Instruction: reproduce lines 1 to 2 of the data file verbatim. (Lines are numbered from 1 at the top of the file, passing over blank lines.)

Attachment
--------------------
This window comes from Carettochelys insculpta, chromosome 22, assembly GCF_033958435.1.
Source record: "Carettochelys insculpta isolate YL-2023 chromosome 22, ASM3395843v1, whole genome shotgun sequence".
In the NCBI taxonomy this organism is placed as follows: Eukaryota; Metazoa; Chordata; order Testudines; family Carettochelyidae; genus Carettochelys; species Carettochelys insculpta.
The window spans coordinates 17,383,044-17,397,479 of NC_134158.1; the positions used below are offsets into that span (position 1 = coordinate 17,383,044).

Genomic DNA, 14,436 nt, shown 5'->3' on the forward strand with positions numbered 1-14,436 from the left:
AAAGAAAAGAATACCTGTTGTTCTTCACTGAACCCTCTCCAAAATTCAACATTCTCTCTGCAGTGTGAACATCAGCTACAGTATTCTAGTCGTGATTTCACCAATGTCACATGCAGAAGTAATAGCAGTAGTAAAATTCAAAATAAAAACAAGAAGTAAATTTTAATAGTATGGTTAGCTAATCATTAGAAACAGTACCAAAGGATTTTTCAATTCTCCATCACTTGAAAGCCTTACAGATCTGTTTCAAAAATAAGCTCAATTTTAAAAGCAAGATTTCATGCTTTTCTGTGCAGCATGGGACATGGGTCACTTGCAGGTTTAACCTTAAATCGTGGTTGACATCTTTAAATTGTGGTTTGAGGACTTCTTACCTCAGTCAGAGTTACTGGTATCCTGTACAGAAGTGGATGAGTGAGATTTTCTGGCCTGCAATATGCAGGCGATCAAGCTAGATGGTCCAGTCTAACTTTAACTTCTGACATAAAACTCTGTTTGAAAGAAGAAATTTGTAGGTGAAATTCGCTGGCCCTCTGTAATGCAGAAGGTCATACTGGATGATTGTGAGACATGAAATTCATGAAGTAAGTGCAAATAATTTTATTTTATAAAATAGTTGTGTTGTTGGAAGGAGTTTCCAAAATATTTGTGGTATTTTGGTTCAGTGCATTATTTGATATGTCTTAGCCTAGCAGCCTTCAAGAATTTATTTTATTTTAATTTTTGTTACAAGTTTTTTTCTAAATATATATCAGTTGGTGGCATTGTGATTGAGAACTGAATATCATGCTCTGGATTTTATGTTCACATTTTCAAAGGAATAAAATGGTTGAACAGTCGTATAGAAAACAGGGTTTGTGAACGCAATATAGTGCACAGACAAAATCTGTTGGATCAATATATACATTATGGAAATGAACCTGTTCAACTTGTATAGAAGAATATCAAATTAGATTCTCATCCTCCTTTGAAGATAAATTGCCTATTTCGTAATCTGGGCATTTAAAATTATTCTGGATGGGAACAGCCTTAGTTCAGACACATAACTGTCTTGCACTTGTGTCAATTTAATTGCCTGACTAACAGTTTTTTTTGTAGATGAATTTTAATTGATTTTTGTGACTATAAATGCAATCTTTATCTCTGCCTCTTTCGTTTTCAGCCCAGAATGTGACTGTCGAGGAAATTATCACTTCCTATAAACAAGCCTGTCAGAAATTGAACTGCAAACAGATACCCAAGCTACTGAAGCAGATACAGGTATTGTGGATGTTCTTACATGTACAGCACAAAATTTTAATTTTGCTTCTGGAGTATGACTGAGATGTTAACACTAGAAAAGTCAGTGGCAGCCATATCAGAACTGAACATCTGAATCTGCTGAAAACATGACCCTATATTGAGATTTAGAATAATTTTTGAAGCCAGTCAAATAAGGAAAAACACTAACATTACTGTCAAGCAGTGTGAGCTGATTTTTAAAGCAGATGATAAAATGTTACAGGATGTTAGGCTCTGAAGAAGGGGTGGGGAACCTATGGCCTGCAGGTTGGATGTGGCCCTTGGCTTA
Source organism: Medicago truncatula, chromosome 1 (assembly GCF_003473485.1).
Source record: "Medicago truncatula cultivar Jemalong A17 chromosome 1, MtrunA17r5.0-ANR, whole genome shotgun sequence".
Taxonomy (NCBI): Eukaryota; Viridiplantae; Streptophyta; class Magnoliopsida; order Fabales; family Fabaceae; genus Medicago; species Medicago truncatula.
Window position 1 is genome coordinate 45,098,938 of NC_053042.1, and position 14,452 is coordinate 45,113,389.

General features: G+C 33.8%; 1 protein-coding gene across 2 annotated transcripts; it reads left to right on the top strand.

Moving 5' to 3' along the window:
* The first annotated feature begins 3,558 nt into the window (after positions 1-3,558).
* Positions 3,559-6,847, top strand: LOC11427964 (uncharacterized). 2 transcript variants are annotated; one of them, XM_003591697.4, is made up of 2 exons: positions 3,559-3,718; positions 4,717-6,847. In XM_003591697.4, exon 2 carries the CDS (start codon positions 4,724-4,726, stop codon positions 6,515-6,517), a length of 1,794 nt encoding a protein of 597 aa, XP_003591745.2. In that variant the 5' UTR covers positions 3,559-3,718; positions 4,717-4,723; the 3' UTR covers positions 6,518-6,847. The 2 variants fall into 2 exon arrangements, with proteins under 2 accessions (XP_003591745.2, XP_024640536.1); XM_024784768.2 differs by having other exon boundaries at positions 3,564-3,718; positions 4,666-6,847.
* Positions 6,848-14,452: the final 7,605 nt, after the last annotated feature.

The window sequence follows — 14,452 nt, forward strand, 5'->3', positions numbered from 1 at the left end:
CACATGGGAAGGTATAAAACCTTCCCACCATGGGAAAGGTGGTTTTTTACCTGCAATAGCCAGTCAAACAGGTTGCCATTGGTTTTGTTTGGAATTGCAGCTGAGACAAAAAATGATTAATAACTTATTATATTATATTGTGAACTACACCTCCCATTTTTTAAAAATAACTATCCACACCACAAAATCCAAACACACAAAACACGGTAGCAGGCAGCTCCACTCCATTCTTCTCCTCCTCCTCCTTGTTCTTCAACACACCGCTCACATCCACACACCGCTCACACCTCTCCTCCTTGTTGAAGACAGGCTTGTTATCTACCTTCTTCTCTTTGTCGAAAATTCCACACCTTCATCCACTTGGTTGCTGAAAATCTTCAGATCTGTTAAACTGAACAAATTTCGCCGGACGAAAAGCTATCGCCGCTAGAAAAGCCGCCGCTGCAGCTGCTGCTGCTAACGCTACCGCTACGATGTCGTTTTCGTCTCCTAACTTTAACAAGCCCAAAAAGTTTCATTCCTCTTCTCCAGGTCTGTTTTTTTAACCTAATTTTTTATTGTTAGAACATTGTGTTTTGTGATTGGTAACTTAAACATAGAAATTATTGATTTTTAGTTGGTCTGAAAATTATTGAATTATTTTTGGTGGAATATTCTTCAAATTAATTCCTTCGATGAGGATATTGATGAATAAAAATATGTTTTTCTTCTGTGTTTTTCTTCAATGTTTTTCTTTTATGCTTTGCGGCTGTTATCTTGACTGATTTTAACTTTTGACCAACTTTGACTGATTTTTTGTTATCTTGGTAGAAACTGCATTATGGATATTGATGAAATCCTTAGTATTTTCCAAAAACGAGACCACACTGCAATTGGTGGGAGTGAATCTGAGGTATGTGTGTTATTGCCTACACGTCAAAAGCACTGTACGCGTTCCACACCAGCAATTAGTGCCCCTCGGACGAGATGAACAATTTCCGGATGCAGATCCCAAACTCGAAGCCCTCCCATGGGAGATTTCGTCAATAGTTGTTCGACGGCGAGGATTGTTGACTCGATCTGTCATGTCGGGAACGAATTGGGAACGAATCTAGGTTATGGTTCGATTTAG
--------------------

This window comes from Carettochelys insculpta, chromosome 22, assembly GCF_033958435.1.
Source record: "Carettochelys insculpta isolate YL-2023 chromosome 22, ASM3395843v1, whole genome shotgun sequence".